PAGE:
Serving Wellington’s Veteran Community Wellington’s American Legion Post 390 Provides Social Outlet And Crucial Services For Veterans

Serving Wellington’s Veteran Community
Wellington’s American Legion Post 390 Provides
Social Outlet And Crucial Services For Veterans

Story by Deborah Welky | Photos by Denise Fleischman

Wellington is a community that is home to many veterans, and one of the primary organizations providing services and representation for those veterans is Wellington’s American Legion Post 390.

When American troops returned home from World War I, the U.S. Congress chartered a new organization, the American Legion, to be made up of and serve veterans who fought overseas in the Great War. Since then, successive waves of veterans from World War II, Korea, Vietnam, and more recent conflicts in Iraq and Afghanistan have found camaraderie and support through their local American Legion posts.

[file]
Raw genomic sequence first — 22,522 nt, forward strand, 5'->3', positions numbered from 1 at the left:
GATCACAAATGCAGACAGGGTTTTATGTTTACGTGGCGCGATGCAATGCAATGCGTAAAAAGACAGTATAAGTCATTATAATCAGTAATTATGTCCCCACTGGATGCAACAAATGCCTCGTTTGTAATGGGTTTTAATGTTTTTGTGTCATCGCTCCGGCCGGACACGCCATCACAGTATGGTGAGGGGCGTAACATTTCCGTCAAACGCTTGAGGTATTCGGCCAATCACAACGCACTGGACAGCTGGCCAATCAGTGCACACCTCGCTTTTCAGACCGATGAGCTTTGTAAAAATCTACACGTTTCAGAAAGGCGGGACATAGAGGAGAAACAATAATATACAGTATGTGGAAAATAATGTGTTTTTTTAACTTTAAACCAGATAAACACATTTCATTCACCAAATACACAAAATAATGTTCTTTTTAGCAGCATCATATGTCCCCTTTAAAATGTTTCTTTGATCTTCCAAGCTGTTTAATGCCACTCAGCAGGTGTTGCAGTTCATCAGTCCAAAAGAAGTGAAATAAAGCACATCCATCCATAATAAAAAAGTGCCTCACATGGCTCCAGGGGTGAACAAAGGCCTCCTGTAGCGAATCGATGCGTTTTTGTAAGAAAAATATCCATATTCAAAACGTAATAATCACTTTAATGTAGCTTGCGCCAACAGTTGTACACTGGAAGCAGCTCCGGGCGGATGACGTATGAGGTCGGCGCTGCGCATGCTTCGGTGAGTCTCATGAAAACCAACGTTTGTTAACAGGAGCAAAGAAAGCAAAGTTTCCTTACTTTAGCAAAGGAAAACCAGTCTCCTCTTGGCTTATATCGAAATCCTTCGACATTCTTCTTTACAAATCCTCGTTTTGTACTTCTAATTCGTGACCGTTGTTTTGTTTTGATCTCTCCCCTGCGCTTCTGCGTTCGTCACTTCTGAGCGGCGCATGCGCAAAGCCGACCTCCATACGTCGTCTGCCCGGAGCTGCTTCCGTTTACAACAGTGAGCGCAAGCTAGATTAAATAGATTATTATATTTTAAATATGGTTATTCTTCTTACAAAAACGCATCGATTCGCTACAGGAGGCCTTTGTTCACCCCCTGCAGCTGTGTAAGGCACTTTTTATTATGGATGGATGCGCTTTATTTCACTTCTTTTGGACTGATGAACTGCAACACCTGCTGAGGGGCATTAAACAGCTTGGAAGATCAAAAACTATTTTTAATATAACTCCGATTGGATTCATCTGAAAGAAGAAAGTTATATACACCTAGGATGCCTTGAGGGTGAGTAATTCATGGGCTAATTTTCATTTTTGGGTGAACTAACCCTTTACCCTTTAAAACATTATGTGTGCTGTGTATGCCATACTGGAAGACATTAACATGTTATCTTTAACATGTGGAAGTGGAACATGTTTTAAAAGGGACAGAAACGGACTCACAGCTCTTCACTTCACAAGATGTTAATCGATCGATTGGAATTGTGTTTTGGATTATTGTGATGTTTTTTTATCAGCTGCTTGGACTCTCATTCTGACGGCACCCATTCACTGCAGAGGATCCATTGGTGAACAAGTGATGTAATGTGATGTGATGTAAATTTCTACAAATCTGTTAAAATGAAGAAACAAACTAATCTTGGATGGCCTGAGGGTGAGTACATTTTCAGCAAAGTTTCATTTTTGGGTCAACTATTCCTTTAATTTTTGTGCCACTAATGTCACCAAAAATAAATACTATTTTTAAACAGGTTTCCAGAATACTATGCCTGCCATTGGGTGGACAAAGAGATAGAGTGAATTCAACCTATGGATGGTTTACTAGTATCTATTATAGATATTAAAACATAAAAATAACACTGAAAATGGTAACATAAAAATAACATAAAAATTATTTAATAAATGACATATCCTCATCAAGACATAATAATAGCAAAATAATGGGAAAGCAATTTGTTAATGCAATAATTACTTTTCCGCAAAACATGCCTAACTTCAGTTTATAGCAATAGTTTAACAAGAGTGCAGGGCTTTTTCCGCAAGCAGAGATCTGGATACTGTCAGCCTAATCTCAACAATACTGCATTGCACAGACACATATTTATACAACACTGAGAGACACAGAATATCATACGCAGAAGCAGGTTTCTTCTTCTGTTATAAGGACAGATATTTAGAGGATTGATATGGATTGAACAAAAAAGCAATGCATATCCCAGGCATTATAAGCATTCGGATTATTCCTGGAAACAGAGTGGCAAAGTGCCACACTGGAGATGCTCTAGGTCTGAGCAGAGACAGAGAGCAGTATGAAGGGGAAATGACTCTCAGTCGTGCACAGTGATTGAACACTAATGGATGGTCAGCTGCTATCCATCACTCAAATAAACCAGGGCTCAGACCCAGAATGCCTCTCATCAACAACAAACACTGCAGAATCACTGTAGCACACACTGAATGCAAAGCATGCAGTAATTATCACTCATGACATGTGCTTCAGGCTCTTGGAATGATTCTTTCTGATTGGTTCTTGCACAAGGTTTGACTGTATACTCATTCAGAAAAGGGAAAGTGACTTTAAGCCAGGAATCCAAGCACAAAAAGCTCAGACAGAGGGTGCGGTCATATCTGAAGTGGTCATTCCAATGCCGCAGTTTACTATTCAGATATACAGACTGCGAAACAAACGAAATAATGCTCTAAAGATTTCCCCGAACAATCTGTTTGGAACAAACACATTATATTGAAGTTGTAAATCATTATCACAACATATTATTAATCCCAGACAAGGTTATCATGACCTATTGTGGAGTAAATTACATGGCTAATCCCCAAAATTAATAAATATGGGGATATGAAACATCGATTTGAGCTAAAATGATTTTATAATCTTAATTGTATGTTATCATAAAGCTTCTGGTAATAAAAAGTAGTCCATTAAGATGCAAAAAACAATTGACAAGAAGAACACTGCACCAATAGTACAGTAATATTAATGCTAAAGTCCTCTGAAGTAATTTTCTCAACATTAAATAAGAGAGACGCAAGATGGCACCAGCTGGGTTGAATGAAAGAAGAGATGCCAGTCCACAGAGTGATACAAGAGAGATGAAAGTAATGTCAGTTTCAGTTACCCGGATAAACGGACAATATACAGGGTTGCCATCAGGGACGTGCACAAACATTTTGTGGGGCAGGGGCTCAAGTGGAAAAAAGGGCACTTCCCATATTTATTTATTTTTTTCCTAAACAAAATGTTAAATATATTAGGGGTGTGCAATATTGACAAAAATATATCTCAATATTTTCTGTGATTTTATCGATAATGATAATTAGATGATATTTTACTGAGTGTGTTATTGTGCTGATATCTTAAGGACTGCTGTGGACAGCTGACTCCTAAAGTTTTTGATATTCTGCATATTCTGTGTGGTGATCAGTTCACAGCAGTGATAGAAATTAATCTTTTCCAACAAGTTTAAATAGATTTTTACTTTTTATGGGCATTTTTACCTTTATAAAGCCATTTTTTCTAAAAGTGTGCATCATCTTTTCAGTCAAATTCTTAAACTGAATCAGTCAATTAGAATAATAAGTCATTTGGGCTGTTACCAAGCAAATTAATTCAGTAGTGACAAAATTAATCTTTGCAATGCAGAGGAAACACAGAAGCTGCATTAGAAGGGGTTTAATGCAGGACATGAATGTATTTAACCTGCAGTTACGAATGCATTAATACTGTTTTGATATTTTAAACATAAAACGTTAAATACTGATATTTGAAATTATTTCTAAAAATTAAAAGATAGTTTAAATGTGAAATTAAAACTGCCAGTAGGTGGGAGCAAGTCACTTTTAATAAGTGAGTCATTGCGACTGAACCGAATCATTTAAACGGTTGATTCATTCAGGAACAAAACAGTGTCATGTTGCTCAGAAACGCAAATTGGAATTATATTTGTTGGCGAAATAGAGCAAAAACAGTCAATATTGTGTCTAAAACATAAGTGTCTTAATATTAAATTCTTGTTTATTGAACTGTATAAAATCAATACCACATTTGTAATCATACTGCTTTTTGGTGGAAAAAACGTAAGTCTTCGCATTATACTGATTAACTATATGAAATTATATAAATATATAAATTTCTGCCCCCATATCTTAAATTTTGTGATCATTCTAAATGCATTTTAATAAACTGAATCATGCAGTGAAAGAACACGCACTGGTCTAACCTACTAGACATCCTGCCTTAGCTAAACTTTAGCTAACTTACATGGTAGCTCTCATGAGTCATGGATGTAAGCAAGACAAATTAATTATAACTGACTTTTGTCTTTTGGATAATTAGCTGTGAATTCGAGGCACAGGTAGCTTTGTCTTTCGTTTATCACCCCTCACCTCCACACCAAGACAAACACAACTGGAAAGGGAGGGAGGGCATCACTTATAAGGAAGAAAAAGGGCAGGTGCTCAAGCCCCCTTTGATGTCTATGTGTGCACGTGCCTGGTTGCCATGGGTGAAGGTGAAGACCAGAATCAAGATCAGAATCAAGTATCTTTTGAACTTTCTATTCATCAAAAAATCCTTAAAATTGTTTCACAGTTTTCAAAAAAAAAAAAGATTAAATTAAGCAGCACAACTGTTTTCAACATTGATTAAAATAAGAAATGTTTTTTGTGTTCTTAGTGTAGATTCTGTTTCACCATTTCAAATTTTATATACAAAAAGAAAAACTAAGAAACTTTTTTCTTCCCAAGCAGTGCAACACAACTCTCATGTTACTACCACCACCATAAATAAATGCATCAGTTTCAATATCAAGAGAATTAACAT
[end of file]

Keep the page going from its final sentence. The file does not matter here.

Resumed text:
Wellington Post 390 was founded in 2008 by a handful of local veterans, including David Knapp, Tom Wenham, Brian Munsterteiger, David Benedict Schaffer, Peter Granata, Allen Ziker, James Napuli, Thomas Diocson, Thomas Clapp, Dorothy Mitchell, Justin Marcoux, Jeffrey Rhody, Dr. Carmine A. Priore, David Vazquez Sr., William Bischoff and Jamia Webb. David Knapp served as the post’s first commander, followed by former Wellington Mayor Tom Wenham.

A long line of local veteran leaders has worked hard to keep the post going and growing since that time. The post’s current commander is Jay Froehlich, who took over in July 2021.

In the beginning, the group met at various locations including, a local fire station and the old Wellington Community Center. It now meets monthly at the new Wellington Community Center, where it holds meetings at 6 p.m. on the second Wednesday of the month.

When its charter was approved, Wellington Post 390 started out with just 24 members. It has since grown to nearly 100, including a strong core of active members, and a larger number of people who join the post for special events, such as Wellington’s annual observances of Veterans Day in November and Memorial Day in May.

“Getting members is not that hard,” longtime post leader John Isola said. “Getting members to do something, that’s where the work is.”